The Real History of a Groundbreaking Dallas Shopping Center: Fifty Years of FashionBY Linden Wilson Jobe // 10.19.15
NorthPark Center's construction site, 1963
Raymond Nasher, Patsy Nasher, Mr. and Mrs. Morton Heller, and Mr. Howard Neilson, 1965
Dallas Symphony Orchestra conductor Donald Johanos and Raymond Nasher, 1966
Pop perfection in Peter Max's 1967 poster
Raymond Nasher, Henry Moore, Patsy Nasher
Roy Lichtenstein's Double Glass, 1980
Elizabeth Taylor charms the crowd at Neiman Marcus NorthPark, 1987.
The Nasher Sculpture Center in the Dallas Arts District
Roberto Cavalli at Fashion at the Park, October 2008
Tory Burch and Karen Katz at Fashion at the Park, November 2007
CONCEIVED BY RAYMOND AND PATSY NASHER AS A PLACE OF RETAIL EXCELLENCE AND CULTURAL EXCHANGE, NORTHPARK CENTER THRIVED FROM 1965 TO 1995 UNDER THEIR GUIDANCE. OVER THE PAST 20 YEARS, DAUGHTER NANCY A. NASHER AND HER HUSBAND, DAVID J. HAEMISEGGER, HAVE PROPELLED NORTHPARK INTO ONE OF THE COUNTRY’S TOP FIVE LUXURY SHOPPING DESTINATIONS, A PLACE WHERE FASHION AND ART COALESCE. WE TAKE A LOOK AT 50 FASHIONABLE YEARS.
Pre-NorthPark, the land five miles north of downtown Dallas is an expansive 97 acres of cotton fields leased to real-estate developer Raymond Nasher by the Hillcrest Foundation set up by the Caruth family. NorthPark’s architect is E.G. Hamilton, co-founder of the firm Omniplan; Hamilton receives a Lifetime of Achievement award from the Dallas chapter of the American Institute of Architects in 2013.
On August 18, the day before the official opening of NorthPark, Raymond and his wife, Patsy Nasher — wearing a Geoffrey Beene gown — celebrate with Mr. and Mrs. Morton Heller (Morton Heller was Raymond’s roommate at Duke University) and Mr. Howard Neilson. At the time, NorthPark was the world’s largest climate-controlled retail establishment.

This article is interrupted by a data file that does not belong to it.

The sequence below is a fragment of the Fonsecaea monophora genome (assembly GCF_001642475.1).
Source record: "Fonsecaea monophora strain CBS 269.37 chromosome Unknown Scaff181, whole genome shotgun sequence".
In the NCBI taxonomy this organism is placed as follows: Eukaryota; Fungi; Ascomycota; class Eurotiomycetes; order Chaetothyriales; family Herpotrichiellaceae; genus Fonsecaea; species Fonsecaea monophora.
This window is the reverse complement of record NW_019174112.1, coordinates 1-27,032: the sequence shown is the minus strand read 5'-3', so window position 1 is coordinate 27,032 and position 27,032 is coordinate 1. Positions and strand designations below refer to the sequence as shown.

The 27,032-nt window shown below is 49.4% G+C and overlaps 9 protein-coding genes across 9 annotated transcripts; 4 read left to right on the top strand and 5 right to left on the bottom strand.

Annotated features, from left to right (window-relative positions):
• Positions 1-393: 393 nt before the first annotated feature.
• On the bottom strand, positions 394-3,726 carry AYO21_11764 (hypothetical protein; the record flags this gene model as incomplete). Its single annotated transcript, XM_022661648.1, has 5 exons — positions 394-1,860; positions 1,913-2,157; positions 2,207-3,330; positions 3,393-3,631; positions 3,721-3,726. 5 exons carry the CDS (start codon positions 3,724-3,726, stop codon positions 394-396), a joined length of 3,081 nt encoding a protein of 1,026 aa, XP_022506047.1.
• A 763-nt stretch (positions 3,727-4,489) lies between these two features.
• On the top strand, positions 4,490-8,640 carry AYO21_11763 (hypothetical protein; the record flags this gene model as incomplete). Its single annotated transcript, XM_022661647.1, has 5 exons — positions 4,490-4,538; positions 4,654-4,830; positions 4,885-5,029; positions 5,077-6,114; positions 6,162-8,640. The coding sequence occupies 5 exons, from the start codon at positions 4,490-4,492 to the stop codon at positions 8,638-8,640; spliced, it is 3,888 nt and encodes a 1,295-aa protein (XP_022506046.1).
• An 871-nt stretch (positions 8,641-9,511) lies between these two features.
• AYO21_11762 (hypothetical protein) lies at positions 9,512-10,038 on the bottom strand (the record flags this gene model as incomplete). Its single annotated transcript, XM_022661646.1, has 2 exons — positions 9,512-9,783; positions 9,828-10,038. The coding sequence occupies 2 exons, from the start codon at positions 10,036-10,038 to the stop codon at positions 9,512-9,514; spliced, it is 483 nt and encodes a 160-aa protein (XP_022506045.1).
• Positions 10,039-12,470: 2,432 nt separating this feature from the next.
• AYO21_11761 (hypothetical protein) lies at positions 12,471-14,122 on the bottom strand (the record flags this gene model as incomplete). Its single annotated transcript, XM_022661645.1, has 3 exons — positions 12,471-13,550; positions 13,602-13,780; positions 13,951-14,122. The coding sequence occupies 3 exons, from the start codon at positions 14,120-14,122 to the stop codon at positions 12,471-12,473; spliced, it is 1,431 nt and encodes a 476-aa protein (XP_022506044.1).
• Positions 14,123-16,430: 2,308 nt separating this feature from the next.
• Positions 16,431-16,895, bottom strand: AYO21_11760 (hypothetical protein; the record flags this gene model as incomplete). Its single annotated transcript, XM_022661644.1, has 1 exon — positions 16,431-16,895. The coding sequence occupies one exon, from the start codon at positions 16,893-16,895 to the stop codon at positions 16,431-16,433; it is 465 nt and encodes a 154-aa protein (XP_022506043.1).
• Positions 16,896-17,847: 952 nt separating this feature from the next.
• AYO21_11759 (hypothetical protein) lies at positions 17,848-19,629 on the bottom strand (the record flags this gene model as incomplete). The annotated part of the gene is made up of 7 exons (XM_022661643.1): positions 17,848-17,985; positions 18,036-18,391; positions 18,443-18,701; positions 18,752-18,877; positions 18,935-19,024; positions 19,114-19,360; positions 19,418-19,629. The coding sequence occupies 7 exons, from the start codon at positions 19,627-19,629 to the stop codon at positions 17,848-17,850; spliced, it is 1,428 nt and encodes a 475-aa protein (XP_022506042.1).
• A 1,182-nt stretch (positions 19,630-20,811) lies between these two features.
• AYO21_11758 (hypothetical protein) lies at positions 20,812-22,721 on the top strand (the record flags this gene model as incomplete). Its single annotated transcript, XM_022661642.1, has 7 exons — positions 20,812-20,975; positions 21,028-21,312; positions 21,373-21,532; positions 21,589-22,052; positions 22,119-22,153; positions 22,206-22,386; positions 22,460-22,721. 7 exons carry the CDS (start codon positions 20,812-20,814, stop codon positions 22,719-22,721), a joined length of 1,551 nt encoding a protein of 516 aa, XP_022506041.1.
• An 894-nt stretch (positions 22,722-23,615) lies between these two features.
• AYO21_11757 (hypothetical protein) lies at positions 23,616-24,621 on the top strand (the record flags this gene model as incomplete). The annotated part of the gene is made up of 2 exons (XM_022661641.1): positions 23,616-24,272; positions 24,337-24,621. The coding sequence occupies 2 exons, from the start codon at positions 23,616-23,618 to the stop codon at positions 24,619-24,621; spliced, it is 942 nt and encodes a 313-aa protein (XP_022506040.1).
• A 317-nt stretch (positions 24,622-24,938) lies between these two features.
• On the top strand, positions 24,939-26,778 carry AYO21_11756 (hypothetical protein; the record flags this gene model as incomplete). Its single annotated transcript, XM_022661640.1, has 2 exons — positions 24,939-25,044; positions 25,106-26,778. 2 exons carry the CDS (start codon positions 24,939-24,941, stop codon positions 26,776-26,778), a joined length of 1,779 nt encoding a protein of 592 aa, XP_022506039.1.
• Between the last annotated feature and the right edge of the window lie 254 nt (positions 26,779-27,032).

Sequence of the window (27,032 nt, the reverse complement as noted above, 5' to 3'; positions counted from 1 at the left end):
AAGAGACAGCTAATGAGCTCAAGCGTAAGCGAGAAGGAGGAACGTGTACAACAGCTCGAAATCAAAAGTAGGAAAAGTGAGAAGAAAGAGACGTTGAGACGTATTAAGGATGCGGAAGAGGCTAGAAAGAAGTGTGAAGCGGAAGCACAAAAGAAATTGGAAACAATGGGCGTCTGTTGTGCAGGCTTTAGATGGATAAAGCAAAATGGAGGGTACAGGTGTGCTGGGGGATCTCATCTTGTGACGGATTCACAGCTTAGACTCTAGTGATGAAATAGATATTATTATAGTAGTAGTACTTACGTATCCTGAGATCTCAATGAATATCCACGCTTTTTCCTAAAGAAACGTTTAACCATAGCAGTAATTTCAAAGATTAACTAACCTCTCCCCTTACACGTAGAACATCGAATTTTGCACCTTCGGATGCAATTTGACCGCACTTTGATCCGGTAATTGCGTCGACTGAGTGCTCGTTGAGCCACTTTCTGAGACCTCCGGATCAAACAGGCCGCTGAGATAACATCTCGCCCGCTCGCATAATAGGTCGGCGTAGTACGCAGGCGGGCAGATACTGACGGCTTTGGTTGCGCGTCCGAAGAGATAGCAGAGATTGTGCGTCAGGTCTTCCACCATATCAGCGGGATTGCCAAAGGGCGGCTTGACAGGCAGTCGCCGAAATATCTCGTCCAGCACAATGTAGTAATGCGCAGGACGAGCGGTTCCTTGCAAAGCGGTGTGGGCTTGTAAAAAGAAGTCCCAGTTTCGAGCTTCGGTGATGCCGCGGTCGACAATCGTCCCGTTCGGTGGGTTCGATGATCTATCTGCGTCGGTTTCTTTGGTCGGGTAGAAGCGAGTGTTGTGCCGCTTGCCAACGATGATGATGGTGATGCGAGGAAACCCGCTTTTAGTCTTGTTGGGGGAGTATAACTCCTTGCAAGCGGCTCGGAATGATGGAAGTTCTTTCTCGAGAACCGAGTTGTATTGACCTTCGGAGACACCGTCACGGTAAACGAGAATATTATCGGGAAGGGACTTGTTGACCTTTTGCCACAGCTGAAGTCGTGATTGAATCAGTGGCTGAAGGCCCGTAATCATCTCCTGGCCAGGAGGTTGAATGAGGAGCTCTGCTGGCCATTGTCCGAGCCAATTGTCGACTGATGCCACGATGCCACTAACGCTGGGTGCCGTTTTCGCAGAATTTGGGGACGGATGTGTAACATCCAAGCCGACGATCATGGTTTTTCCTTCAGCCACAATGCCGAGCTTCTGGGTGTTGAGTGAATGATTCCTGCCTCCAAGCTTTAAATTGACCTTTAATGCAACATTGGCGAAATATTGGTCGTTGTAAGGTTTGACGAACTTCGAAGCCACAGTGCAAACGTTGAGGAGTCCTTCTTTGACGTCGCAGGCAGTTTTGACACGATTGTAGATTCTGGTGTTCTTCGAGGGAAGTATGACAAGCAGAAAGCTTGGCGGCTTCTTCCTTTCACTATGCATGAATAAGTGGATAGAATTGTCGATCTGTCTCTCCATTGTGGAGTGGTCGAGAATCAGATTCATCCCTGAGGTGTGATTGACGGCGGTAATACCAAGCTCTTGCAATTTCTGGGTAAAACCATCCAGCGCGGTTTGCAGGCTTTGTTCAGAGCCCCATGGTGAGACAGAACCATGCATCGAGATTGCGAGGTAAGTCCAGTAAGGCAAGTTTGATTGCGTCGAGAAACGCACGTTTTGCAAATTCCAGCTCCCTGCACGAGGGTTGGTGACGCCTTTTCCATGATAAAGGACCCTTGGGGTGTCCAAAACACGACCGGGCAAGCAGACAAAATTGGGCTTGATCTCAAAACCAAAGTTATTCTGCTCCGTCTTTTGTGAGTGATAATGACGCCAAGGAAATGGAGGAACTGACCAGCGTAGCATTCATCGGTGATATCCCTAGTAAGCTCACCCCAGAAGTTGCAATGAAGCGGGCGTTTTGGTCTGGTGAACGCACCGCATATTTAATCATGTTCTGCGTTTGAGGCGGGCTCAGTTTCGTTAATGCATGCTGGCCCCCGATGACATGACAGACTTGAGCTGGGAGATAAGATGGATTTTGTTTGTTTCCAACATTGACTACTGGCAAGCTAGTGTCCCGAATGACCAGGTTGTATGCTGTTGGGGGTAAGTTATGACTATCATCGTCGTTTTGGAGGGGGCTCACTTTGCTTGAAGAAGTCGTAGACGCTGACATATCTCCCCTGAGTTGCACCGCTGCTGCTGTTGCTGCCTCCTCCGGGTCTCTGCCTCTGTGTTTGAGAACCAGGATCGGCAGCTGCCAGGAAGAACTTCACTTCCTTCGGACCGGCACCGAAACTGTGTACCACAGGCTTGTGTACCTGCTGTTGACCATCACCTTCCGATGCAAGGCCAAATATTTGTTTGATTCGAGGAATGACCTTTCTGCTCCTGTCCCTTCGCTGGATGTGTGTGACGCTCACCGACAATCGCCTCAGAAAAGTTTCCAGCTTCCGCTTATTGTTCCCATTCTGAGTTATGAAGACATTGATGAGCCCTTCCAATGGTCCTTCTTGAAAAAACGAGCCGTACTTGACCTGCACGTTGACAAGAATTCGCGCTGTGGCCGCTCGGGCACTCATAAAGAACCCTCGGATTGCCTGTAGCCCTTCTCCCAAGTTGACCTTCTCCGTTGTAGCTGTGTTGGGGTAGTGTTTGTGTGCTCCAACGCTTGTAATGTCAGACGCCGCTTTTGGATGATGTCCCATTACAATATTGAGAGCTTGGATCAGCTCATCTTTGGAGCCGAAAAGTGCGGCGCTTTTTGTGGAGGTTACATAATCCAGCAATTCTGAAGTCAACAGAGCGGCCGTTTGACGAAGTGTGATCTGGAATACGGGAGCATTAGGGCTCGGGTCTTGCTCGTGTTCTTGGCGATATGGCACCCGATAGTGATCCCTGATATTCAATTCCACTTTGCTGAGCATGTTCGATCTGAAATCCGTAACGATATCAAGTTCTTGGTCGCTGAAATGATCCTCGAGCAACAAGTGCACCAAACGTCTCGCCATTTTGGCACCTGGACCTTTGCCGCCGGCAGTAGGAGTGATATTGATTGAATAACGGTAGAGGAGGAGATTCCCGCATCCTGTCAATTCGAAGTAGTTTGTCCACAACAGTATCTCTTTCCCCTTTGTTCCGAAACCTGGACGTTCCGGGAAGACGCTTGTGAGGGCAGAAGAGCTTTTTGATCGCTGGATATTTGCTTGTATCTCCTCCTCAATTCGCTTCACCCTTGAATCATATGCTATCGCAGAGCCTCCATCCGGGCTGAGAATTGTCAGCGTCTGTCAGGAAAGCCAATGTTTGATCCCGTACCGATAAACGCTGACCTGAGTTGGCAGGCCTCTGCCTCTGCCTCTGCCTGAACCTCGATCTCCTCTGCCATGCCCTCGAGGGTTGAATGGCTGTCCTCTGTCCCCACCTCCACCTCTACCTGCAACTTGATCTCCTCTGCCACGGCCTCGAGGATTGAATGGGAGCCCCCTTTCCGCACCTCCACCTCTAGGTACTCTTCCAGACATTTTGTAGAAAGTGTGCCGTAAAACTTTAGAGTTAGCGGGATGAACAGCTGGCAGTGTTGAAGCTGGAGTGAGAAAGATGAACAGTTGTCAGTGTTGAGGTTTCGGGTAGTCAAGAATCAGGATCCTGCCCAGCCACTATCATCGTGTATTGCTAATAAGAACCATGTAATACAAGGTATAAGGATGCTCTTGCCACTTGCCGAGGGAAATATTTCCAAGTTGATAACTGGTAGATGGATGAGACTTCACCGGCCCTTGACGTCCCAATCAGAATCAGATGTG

￼￼￼Titche-Goettinger, one of NorthPark’s four original anchor stores (the others were Neiman Marcus, Woolworths and JC Penney), opens July 22. On hand to celebrate is the store’s president, Lee Starr. The space now houses Dillard’s but still features the mechanized 28-by-32-foot, two-ton door.
Neiman Marcus NorthPark, designed by Kevin Roche of Eero Saarinen and Associates with input from John Dinkeloo, opens on July 22. NorthPark Center, designed by architect E.G. Hamilton of Harrell & Hamilton (later Omniplan), opens on August 19.
The Dallas Symphony Orchestra performs for the first time at NorthPark with conductor Donald Johanos.
A NorthPark multimedia event, which traveled the country and was organized by JC Penney, introduces the fashion of British designer Mary Quant with a promotional poster designed by artist and illustrator Peter Max.
￼NorthPark Gold, the center’s own shiny currency, is first introduced. Today, coins can be purchased in values of $5, $10, $20, $50 and $100.
Eiseman Jewels, one of NorthPark’s only remaining original tenants, has a countertop inside Titche-Goettinger (seen here) and later Frost Bros., before it moves into its own space in 1990.
Raymond and Patsy Nasher stand with sculptor Henry Moore outside NorthPark National Bank (now Comerica Bank) with his Working Model for Three Piece No. 3: Vertebrae, 1968. The sculpture — now on view at the Nasher Sculpture Center — was the prototype for Moore’s The Dallas Piece, 1978, which currently sits outside Dallas City Hall.
In celebration of NorthPark’s 20th anniversary, Raymond and Patsy Nasher install new art for a center-wide exhibition featuring 21 pieces, including Andy Warhol’s Ads, 1984; Barry Flanagan’s Large Leaping Hare, 1982; John Chamberlain’s Zaar, 1959; Henry Moore’s Reclining Figure: Angles, 1979; Roy Lichtenstein’s Double Glass, 1980; and Jonathan Borofsky’s Hammering Man, 1984 – 1985.